Iii-a KKT condition for the relaxed continuous problem
First, we approximate the indicator function in the QoE model with a logarithmic function and relax and to continuous variables. Then, the original problem 1 can be solved by KKT conditions. The Lagrangian function of the problem is as follows Eq. (8):
(8) |
where
(9) |
(10) |
(11) |
(12) |
(13) |
Thus, we can obtain the relevant KKT conditions:
(14) |
(15) |
(16) |
(17) |
(18) |
(19) |
By solving equations (14)-(19), which are associated with the KKT condition, we can derive the optimal solution of the relaxed nonlinear problem. Next, we use the branch and bound method to find the solution of the original binary programming problem.
Iii-B Branch and bound Method
The branch and bound method designed to solve problem 1, as shown in Table I. The initial inputs are and , where is the solution to the corresponding relaxation problem solved by the KKT condition, and indicates the corresponding optimal objective function value. The outputs are the 0–1 variable solution and the corresponding optimal objective function value .
Input: The optimal solution of the relaxation problem , |
the optimal objective function value of the relaxation problem , |
and a random value in the range (0,1) . |
Output: The optimal solution of problem 1 , |
and the optimal objective function value of problem 1 . |
Initial: , , |
Choose any solution that does not meet the 0–1 constraints from , |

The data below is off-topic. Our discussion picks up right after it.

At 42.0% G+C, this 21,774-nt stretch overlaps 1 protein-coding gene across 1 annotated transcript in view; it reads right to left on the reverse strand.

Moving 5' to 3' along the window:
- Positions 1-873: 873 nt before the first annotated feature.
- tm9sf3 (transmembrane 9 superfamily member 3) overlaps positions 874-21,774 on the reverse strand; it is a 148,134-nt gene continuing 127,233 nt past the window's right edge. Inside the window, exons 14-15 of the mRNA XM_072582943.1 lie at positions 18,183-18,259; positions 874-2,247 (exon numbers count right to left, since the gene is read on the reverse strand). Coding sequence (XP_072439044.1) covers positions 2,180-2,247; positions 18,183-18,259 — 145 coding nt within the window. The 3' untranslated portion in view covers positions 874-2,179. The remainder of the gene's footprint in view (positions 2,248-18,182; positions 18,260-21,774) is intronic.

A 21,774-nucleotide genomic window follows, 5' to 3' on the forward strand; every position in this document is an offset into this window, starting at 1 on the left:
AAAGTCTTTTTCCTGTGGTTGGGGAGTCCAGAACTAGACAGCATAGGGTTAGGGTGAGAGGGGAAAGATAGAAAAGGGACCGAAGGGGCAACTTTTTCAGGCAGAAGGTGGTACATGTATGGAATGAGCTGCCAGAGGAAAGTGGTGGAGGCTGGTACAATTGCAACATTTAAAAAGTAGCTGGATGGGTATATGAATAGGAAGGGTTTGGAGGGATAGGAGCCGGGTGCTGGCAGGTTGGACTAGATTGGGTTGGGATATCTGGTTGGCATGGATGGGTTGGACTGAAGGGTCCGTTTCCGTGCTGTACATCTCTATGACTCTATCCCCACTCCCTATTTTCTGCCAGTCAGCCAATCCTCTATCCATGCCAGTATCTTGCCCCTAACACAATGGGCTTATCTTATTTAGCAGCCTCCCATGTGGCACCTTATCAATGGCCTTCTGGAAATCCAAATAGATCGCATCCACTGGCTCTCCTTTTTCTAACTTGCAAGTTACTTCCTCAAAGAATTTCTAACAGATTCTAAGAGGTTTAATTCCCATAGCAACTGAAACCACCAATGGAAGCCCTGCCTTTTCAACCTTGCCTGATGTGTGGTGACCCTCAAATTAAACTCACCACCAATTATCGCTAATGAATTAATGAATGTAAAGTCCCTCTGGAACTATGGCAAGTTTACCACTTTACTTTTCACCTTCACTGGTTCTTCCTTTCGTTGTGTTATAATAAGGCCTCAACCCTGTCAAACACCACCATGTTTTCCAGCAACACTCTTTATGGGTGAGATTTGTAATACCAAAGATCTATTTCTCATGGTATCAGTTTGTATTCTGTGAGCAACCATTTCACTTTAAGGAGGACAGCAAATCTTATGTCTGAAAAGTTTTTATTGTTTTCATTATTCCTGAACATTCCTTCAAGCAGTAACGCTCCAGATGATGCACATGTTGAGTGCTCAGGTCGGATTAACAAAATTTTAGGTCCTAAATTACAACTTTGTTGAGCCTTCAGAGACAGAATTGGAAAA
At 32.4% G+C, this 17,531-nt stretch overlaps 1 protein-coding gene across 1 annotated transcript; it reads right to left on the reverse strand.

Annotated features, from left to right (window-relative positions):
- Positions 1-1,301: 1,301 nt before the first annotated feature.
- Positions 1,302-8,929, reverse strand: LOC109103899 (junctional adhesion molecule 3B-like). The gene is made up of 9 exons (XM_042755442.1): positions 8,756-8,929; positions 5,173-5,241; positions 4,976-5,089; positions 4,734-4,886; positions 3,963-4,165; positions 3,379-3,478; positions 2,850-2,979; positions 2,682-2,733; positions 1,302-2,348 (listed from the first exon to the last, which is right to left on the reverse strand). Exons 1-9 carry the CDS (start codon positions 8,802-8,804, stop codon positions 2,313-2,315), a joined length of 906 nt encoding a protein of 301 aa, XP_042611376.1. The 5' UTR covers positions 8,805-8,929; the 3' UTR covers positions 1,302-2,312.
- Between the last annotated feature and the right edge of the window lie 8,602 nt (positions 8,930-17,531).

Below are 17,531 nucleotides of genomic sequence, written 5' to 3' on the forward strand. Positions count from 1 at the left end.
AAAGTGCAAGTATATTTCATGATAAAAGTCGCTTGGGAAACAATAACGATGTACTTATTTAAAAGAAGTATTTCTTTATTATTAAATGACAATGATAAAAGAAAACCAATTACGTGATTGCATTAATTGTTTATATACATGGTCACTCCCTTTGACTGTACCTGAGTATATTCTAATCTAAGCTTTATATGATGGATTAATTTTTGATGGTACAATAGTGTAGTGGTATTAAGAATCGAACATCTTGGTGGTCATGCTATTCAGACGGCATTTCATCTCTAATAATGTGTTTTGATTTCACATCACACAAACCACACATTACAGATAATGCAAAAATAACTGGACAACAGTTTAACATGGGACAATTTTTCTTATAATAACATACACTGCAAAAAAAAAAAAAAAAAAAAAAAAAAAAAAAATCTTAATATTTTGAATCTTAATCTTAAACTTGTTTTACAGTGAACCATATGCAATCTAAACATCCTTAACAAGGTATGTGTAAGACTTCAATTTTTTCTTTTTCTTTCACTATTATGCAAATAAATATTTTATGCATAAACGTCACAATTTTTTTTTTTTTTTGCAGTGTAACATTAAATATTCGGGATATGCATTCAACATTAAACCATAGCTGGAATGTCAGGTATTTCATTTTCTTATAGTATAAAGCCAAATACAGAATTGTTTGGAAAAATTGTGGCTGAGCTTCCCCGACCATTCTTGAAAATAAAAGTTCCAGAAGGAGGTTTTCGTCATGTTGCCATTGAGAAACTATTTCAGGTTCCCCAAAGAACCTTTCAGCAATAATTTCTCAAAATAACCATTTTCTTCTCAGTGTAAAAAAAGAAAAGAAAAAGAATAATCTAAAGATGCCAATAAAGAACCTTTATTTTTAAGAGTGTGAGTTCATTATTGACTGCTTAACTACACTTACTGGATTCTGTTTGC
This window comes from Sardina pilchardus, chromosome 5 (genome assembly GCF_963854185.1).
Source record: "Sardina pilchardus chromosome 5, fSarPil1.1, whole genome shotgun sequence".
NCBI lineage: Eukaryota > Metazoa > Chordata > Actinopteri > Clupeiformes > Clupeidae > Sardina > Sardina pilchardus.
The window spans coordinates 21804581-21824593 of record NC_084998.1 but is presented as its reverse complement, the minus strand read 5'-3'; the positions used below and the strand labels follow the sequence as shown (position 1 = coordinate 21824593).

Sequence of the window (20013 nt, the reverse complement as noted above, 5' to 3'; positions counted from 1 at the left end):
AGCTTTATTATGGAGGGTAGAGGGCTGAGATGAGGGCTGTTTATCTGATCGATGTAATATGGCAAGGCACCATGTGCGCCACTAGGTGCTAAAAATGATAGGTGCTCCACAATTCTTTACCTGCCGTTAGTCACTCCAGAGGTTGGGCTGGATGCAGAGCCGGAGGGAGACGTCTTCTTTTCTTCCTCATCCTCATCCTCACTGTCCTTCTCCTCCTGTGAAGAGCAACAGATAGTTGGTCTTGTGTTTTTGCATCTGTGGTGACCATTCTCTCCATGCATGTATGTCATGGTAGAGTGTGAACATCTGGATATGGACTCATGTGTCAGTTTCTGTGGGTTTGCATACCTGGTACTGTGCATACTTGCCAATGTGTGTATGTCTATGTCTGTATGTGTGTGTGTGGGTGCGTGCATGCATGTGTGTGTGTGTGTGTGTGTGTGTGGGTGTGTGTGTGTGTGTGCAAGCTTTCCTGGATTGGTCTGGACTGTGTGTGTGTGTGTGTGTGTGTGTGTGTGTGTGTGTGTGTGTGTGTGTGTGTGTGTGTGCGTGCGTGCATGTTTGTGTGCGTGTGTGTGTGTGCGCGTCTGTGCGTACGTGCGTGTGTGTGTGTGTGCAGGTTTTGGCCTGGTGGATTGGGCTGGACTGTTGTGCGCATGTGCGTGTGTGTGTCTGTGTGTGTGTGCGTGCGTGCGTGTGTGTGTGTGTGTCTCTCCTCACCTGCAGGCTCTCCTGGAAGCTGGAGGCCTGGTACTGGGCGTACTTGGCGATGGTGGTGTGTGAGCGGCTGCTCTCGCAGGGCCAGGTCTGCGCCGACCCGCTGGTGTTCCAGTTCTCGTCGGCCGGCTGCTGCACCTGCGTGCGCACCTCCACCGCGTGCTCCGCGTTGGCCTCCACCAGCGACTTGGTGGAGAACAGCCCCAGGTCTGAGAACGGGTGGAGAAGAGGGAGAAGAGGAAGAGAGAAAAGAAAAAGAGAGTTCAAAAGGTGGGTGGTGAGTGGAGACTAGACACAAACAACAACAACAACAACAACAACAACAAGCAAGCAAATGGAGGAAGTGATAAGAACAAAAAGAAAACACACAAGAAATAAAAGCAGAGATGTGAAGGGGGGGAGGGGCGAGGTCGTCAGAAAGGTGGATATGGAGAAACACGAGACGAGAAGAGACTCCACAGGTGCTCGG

. |
IF |
Add the constraint to Problem P-1 to form subproblem I. |
ELSE |
Add the constraint to Problem P-1 to form subproblem II. |
END IF |
k++,find the solutions to the relaxation problems in subproblems I and II |
(denoted as ) where the optimal objective function value is . |
Find the maximum value of the optimal objective function and use it as a |
new upper bound. Update , |
Then, find the maximum value of the objective function from the branch that meets |
the 0-1 condition as a new lower bound, and update , . |
IF |
Cut off the bound |
ELSE IF and |
Go to step 2 |
ELSE The optimal solution of problem 1 has been found, |
and |
Iv Performance Evaluation
We conduct experiments to verify the performance of the proposed QoE-driven 360-degree video live streaming system.
Iv-a Simulation Setup
During the simulation, we select 6 videos captured by an Insta 360 Pro2 panoramic camera as the original video at the uplink. The highest resolution of each video is . The video duration is 35s, and the frame rate is 30 fps. Figure. 3 (a) shows a snapshot of the six original videos.
Then, we use the high efficiency video coding (HEVC) method and constant bitrate (CBR) as a bitrate control technique to compress each original video, with the bitrate representations of each video being {1.5, 2, 2.5, 3} Mbps. We use AVP software (Kolor Autopano Video Pro) to complete the synthesis and stitch the VR videos together. Subsequently, the panoramic VR video is divided into 16 tiles, each tile covers degrees. We assume that the video server can provide 4 different bitrate representations for each tile at constant bitrates {0.2, 0.6, 1, 1.4} Mbps. Figure. 3(b) shows the panoramic VR video synthesized from the 6 original videos, which is then divided into 16 tiles. At the client side, we assume that there are 100 users wearing HTC Vive as the HDM device. The users are located at random distances from the base station, and they can request and watch 360-degree videos. The channel information can be calculated based on the fixed transmission power of the base station. During the simulation, we assume that each users’ FOV ( degrees) is randomly distributed in the 360-degree video and their FOV information is transmitted to the video server in real time.